Casting my usual dyspeptic glance over the list of this week’s best-selling books – Jeffrey Archer, James Patterson, Clive Cussler, Danielle Steel – I wondered, in all seriousness, who actually buys these books. I ask not with a dismissive sniff at those all too familiar names, but because these unashamedly one-time reads are bought in hardback. Or are they? Do these books really sell tens of thousands in doorstop size – to the general public?
The books can’t – I hope – all be bought by libraries. Indeed (a digression here) should libraries be buying such stuff at all? Yes, I know these are the books we are told borrowers want to read, but don’t libraries have a duty to tempt frequenters towards better works? If the trimmed-down budget is blown on tens of thousands of Archer/Patterson books, there can be little left for more deserving volumes. Should the tax-payers’ money (as theMail and Telegraph might ask) be spent on titles that, whatever their merits, can be bought at knock-down prices throughout the country? W H Smith has famously been offering such material at an astounding ‘pound a pop’ – so why should libraries buy even more?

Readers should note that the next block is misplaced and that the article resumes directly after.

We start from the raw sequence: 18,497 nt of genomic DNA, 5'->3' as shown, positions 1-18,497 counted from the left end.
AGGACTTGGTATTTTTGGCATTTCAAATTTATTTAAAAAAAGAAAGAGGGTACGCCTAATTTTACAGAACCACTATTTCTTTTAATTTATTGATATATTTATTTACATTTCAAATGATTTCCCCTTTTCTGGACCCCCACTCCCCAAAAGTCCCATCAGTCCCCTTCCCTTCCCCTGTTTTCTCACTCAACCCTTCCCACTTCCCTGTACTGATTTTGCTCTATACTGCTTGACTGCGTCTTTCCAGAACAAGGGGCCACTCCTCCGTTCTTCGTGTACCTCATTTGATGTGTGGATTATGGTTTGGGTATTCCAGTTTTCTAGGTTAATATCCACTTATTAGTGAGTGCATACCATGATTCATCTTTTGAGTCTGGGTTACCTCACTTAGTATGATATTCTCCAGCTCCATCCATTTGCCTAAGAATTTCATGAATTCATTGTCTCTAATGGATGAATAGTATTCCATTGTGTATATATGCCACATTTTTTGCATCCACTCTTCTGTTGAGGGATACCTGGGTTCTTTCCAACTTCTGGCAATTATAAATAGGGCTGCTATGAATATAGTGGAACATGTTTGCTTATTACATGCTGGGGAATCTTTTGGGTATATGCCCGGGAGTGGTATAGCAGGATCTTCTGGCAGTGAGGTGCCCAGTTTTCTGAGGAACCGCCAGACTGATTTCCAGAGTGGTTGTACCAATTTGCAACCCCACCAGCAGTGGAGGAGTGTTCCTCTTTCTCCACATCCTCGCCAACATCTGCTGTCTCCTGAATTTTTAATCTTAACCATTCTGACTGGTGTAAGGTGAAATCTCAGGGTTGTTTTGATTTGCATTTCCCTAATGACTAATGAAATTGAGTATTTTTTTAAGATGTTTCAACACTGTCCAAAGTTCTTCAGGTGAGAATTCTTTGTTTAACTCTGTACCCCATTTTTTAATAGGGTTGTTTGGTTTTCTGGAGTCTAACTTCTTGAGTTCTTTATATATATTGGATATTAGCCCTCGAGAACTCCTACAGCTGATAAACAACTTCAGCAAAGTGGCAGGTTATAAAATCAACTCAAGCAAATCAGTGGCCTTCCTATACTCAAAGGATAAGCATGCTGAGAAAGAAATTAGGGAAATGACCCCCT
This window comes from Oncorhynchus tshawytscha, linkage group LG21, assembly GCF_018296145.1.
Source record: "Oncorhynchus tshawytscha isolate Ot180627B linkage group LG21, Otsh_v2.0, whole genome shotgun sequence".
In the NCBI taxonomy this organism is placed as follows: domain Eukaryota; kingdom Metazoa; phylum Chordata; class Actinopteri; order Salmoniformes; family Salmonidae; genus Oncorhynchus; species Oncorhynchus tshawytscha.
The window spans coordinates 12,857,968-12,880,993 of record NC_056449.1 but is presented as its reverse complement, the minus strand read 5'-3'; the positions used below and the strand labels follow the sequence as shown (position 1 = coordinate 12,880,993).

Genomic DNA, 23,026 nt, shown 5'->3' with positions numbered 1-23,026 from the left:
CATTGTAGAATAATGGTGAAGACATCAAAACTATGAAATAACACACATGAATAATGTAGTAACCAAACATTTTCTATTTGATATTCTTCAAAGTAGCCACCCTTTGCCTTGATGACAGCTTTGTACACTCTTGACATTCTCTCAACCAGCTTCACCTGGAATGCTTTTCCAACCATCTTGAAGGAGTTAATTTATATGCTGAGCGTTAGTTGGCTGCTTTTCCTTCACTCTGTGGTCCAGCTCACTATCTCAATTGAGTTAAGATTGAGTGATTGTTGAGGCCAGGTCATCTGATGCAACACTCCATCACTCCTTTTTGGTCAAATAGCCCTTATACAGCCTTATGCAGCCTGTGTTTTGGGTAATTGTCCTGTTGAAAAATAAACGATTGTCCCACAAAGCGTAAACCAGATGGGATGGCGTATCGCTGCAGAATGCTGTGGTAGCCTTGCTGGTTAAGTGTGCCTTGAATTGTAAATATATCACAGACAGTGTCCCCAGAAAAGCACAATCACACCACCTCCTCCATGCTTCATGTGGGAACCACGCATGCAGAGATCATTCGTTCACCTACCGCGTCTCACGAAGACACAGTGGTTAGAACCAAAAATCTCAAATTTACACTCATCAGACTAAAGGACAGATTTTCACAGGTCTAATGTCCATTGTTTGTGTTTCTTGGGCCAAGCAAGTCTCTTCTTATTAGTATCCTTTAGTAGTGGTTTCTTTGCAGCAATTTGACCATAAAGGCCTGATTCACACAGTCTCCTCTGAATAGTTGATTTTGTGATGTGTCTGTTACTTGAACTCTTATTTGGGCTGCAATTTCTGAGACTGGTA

Are ordinary people buying them? I ask because there’s a mystery here I can’t explain. The normal fate for read and no-longer-wanted hardbacks is the charity shop, which are given more copies than they can sell of last year’s celebrity biographies and such titles – yet the apparently mass-selling Archer/Pattersons do notflood into charity shops. So what happens to them? Are we to believe they are kept and dusted in people’s homes? Why would they be – so they can be re-read in years to come, passed on in legacies, or hoarded for kindling in wood-burning stoves?
I have, in my explorations, entered many a domain of the ordinary people, and I have to say that I have never stumbled across collections of these cherished tomes – so what has happened to them? Did they ever exist? Or were they, perish the thought, phantom sales?